The nations with the most car-accident deaths have been highlighted in a new report.
On average, 18 out of 100,000 people on the planet die in car accidents each year, but that fatality rate varies widely across different countries.
Namibia has the highest car-accident death rate, with 45 people killed on the road out of every 100,000 in the whole population. In the Maldives, meanwhile, just two people die in car crashes out of every 100,000 each year. [List of Countries with Most & Least Car Crash Deaths]
In United States, there are 14 car-crash deaths per 100,000 people, and auto accidents account for 1.8 percent of all deaths. Americans are 13 times more likely to die of cancer and 10 times more likely to die of heart disease than they are to be killed on the road.
In a map showing the geographic spread of car-crash fatality rates, many of the countries with the highest rates are clustered in Africa while most of the lowest rates are scattered across Europe.
The report released this month comes from the University of Michigan's Transportation Research Initiative and draws on 2008 data from the World Health Organization, stacking car-crash fatality rates against the mortality rates from other leading causes of death such as cancer, heart disease and stroke.
"The results of this study indicate that, in many parts of the world, fatalities from road crashes represent an unexpectedly large proportion of all fatalities," study author Michael Sivak said in an email.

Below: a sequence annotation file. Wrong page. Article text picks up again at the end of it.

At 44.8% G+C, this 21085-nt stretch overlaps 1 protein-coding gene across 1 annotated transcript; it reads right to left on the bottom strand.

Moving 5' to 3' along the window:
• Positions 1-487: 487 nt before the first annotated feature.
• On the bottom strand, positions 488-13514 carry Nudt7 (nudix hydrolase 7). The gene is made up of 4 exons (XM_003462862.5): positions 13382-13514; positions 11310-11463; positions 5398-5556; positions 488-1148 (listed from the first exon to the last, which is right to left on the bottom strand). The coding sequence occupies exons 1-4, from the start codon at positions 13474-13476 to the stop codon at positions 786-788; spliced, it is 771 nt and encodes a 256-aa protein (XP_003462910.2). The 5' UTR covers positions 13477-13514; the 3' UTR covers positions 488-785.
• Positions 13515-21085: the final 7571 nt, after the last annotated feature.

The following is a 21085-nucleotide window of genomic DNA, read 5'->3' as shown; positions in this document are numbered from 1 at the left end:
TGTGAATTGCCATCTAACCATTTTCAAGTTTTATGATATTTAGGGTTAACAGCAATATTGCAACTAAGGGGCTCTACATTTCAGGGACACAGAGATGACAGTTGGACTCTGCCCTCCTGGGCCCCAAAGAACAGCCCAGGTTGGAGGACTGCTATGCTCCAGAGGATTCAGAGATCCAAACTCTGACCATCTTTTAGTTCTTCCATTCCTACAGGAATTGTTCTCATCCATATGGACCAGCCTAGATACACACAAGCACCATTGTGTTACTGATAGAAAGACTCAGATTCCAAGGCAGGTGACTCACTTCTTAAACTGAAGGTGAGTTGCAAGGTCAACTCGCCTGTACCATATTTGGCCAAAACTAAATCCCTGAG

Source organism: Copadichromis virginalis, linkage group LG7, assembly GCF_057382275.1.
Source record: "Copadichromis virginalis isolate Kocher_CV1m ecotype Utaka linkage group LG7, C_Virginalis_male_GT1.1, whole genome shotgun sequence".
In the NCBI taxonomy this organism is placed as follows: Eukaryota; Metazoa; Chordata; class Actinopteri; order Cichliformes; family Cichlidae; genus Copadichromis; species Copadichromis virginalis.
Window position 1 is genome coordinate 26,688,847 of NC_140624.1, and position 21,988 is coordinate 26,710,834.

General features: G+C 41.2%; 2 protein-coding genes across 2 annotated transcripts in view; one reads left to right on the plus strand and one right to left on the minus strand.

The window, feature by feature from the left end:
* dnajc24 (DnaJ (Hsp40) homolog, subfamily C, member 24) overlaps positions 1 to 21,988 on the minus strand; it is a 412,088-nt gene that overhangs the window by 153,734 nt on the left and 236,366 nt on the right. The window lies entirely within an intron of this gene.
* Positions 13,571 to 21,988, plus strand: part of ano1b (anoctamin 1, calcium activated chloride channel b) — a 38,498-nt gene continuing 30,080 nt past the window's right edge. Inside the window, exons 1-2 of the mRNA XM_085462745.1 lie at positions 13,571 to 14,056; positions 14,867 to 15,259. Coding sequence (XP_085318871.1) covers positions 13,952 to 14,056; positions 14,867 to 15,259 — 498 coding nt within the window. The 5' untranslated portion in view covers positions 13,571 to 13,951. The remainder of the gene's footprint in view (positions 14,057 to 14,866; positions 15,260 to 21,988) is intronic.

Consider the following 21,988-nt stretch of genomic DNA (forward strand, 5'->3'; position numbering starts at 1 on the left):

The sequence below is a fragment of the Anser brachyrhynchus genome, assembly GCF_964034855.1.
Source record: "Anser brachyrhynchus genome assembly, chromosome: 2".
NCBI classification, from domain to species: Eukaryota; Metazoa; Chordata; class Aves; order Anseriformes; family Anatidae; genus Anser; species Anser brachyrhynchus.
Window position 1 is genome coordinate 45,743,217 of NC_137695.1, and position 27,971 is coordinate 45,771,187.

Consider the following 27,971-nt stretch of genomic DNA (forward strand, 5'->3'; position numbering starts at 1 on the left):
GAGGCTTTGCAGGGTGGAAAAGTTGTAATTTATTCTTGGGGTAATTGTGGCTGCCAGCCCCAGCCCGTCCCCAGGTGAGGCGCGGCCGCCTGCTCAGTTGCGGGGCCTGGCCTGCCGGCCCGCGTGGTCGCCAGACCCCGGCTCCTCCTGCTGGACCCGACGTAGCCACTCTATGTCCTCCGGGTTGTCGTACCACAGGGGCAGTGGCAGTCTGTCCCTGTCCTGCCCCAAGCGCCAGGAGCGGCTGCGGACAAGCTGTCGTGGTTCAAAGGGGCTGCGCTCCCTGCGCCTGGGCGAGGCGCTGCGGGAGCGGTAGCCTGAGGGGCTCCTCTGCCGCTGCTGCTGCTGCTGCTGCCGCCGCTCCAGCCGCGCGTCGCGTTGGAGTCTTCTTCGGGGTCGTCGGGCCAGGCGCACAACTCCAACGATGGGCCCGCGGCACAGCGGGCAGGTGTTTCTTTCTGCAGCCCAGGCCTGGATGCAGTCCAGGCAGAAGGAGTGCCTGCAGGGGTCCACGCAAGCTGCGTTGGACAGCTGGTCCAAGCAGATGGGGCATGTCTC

The United Arab Emirates has the highest proportion of fatalities caused by road accidents at 15.9 percent, but its fatality rate from road crashes is relatively low, ranking 32 on the list. This disparity is largely because the UAE has one of the lowest fatalities rates from all causes of death, Sivak and his co-author Brandon Schoettle write in the report. About 155 out of every 100,000 people die each year in the United Arab Emirates, compared with 1,717 out of 100,000 people who die each year in Chad, the country with the highest fatality rate overall.
Still, a low rate of road fatalities can correspond with a low percentage of car-accident deaths. Sweden, the United Kingdom and the Netherlands, for example, have the fourth, fifth, and seventh lowest car-accident fatality rates per 100,000 people, and these three nations also rank among the seven countries with the lowest fatalities from road crashes as a percentage of deaths from all causes.